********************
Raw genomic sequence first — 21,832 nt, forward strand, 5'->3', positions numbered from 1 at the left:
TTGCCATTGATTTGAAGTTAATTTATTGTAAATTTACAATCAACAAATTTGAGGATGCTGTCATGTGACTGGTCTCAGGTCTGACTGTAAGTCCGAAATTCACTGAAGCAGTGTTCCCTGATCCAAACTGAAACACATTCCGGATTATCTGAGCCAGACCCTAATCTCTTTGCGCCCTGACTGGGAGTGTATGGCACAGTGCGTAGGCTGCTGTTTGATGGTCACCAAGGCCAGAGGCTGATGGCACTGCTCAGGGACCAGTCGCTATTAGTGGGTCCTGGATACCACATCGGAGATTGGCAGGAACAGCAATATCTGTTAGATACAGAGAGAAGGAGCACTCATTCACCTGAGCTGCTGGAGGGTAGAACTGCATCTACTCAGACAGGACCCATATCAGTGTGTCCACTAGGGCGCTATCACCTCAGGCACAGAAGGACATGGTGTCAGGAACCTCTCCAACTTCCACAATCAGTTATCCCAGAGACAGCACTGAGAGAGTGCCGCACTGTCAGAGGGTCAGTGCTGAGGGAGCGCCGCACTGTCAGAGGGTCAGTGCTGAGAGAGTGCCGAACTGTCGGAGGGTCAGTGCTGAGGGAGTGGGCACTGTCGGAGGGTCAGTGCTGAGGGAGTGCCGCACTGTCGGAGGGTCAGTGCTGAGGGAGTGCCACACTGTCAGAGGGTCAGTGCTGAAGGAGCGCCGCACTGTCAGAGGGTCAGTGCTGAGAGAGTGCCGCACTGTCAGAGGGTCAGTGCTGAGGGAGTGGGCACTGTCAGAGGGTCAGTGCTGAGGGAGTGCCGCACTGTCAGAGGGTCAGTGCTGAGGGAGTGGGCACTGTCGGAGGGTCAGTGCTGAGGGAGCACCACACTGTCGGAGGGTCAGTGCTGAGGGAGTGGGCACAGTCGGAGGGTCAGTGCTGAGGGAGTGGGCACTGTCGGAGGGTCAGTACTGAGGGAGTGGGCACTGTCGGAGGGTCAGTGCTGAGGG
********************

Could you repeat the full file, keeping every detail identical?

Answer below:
Raw genomic sequence first — 21,832 nt, forward strand, 5'->3', positions numbered from 1 at the left:
TTGCCATTGATTTGAAGTTAATTTATTGTAAATTTACAATCAACAAATTTGAGGATGCTGTCATGTGACTGGTCTCAGGTCTGACTGTAAGTCCGAAATTCACTGAAGCAGTGTTCCCTGATCCAAACTGAAACACATTCCGGATTATCTGAGCCAGACCCTAATCTCTTTGCGCCCTGACTGGGAGTGTATGGCACAGTGCGTAGGCTGCTGTTTGATGGTCACCAAGGCCAGAGGCTGATGGCACTGCTCAGGGACCAGTCGCTATTAGTGGGTCCTGGATACCACATCGGAGATTGGCAGGAACAGCAATATCTGTTAGATACAGAGAGAAGGAGCACTCATTCACCTGAGCTGCTGGAGGGTAGAACTGCATCTACTCAGACAGGACCCATATCAGTGTGTCCACTAGGGCGCTATCACCTCAGGCACAGAAGGACATGGTGTCAGGAACCTCTCCAACTTCCACAATCAGTTATCCCAGAGACAGCACTGAGAGAGTGCCGCACTGTCAGAGGGTCAGTGCTGAGGGAGCGCCGCACTGTCAGAGGGTCAGTGCTGAGAGAGTGCCGAACTGTCGGAGGGTCAGTGCTGAGGGAGTGGGCACTGTCGGAGGGTCAGTGCTGAGGGAGTGCCGCACTGTCGGAGGGTCAGTGCTGAGGGAGTGCCACACTGTCAGAGGGTCAGTGCTGAAGGAGCGCCGCACTGTCAGAGGGTCAGTGCTGAGAGAGTGCCGCACTGTCAGAGGGTCAGTGCTGAGGGAGTGGGCACTGTCAGAGGGTCAGTGCTGAGGGAGTGCCGCACTGTCAGAGGGTCAGTGCTGAGGGAGTGGGCACTGTCGGAGGGTCAGTGCTGAGGGAGCACCACACTGTCGGAGGGTCAGTGCTGAGGGAGTGGGCACAGTCGGAGGGTCAGTGCTGAGGGAGTGGGCACTGTCGGAGGGTCAGTACTGAGGGAGTGGGCACTGTCGGAGGGTCAGTGCTGAGGG